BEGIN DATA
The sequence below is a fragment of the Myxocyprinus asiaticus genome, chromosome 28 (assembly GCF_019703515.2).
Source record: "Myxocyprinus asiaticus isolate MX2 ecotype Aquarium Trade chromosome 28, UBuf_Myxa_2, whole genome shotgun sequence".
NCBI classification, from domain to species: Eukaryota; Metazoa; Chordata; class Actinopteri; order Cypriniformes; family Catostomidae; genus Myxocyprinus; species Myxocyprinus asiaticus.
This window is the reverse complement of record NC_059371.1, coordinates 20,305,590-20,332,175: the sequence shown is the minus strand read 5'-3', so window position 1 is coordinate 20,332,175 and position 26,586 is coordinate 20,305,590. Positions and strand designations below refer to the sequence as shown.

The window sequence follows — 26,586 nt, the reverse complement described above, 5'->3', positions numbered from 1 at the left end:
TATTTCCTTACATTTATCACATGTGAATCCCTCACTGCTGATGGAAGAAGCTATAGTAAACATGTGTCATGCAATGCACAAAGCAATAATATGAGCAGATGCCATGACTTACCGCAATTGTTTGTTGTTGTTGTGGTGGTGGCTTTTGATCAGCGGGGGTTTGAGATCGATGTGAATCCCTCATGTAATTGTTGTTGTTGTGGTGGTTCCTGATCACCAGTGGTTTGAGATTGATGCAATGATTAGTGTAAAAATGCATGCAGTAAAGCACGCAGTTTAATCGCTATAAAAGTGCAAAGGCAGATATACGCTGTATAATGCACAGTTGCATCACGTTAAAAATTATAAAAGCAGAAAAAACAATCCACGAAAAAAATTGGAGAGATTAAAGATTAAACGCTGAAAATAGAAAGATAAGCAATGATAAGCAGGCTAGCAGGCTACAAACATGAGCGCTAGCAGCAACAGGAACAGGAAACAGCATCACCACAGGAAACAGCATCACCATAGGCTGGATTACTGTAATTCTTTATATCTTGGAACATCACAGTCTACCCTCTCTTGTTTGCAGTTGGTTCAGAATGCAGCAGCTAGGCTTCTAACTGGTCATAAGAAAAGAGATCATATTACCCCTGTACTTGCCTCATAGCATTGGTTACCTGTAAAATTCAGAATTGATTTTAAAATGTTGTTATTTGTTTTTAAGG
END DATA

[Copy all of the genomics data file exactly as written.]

The sequence below is a fragment of the Myxocyprinus asiaticus genome, chromosome 28 (assembly GCF_019703515.2).
Source record: "Myxocyprinus asiaticus isolate MX2 ecotype Aquarium Trade chromosome 28, UBuf_Myxa_2, whole genome shotgun sequence".
NCBI classification, from domain to species: Eukaryota; Metazoa; Chordata; class Actinopteri; order Cypriniformes; family Catostomidae; genus Myxocyprinus; species Myxocyprinus asiaticus.
This window is the reverse complement of record NC_059371.1, coordinates 20,305,590-20,332,175: the sequence shown is the minus strand read 5'-3', so window position 1 is coordinate 20,332,175 and position 26,586 is coordinate 20,305,590. Positions and strand designations below refer to the sequence as shown.

The window sequence follows — 26,586 nt, the reverse complement described above, 5'->3', positions numbered from 1 at the left end:
TATTTCCTTACATTTATCACATGTGAATCCCTCACTGCTGATGGAAGAAGCTATAGTAAACATGTGTCATGCAATGCACAAAGCAATAATATGAGCAGATGCCATGACTTACCGCAATTGTTTGTTGTTGTTGTGGTGGTGGCTTTTGATCAGCGGGGGTTTGAGATCGATGTGAATCCCTCATGTAATTGTTGTTGTTGTGGTGGTTCCTGATCACCAGTGGTTTGAGATTGATGCAATGATTAGTGTAAAAATGCATGCAGTAAAGCACGCAGTTTAATCGCTATAAAAGTGCAAAGGCAGATATACGCTGTATAATGCACAGTTGCATCACGTTAAAAATTATAAAAGCAGAAAAAACAATCCACGAAAAAAATTGGAGAGATTAAAGATTAAACGCTGAAAATAGAAAGATAAGCAATGATAAGCAGGCTAGCAGGCTACAAACATGAGCGCTAGCAGCAACAGGAACAGGAAACAGCATCACCACAGGAAACAGCATCACCATAGGCTGGATTACTGTAATTCTTTATATCTTGGAACATCACAGTCTACCCTCTCTTGTTTGCAGTTGGTTCAGAATGCAGCAGCTAGGCTTCTAACTGGTCATAAGAAAAGAGATCATATTACCCCTGTACTTGCCTCATAGCATTGGTTACCTGTAAAATTCAGAATTGATTTTAAAATGTTGTTATTTGTTTTTAAGG